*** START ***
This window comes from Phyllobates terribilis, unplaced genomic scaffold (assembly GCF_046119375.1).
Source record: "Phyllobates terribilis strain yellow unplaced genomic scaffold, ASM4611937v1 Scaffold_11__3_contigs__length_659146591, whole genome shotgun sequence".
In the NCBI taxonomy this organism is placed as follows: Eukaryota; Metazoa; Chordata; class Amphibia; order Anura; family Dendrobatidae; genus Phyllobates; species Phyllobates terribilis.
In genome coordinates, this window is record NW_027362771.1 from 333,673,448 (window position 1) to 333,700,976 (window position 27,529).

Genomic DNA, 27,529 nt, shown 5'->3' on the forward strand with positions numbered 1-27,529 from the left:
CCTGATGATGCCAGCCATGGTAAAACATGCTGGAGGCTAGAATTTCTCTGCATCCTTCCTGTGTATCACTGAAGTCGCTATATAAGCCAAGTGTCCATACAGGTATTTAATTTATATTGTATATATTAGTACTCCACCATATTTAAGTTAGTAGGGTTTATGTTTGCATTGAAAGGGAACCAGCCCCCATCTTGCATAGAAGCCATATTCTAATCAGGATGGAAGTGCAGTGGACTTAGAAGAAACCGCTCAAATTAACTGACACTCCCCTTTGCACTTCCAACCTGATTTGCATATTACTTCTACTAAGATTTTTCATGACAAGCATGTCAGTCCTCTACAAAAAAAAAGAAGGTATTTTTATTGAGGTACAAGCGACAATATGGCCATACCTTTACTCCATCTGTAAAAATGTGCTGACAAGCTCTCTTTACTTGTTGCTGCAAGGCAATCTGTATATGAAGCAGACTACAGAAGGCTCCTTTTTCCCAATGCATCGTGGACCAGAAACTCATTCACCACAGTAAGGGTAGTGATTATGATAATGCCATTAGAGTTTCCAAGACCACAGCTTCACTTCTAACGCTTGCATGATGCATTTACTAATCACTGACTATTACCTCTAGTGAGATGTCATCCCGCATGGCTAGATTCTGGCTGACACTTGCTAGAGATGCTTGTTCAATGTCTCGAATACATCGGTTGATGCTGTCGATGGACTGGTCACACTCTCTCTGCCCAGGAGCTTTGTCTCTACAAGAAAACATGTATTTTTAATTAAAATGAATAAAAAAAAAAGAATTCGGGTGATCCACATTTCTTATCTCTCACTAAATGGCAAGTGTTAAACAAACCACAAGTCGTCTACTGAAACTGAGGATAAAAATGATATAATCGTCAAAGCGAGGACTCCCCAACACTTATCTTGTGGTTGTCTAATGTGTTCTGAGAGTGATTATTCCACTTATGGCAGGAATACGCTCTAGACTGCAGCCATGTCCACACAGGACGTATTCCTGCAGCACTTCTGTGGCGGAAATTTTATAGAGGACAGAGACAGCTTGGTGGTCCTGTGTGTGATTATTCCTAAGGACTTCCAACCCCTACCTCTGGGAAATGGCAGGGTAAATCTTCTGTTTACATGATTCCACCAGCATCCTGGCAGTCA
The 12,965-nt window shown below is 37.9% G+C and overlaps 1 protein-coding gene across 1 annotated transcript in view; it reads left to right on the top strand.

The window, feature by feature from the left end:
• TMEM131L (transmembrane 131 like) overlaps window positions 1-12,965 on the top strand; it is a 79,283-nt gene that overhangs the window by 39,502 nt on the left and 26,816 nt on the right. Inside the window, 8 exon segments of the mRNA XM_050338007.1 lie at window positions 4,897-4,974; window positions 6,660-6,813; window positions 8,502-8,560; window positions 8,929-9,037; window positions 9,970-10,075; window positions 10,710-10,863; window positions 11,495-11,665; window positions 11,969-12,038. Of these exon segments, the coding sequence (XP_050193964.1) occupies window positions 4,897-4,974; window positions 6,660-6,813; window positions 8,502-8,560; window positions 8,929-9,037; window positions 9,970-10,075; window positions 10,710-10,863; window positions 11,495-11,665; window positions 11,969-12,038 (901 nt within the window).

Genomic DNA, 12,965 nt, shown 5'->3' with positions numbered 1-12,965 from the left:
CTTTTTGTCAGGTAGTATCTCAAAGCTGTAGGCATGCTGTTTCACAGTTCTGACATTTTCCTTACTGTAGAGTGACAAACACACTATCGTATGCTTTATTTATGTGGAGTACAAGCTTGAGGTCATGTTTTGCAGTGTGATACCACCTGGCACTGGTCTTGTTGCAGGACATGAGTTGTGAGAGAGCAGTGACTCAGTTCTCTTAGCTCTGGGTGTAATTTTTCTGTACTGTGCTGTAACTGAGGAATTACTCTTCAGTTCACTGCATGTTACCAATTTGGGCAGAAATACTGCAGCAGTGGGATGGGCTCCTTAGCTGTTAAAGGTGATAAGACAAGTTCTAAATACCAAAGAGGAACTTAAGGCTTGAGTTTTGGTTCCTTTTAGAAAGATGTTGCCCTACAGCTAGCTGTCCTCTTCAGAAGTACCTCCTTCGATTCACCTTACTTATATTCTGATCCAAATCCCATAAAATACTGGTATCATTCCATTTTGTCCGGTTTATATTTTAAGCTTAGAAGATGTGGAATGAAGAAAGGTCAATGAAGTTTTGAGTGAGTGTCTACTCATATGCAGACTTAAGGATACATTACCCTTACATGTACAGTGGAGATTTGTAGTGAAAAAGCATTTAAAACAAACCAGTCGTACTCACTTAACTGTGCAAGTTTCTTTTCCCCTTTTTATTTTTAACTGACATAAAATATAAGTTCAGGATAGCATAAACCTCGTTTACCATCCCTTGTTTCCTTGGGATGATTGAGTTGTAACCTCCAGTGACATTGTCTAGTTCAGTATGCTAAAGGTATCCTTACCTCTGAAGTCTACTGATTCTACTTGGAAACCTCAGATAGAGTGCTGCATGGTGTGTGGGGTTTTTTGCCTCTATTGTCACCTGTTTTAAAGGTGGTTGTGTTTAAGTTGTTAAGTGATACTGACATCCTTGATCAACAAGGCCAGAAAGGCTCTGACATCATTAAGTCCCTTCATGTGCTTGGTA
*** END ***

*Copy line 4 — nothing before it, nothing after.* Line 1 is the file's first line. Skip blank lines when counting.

In genome coordinates, this window is record NW_027362771.1 from 333,673,448 (window position 1) to 333,700,976 (window position 27,529).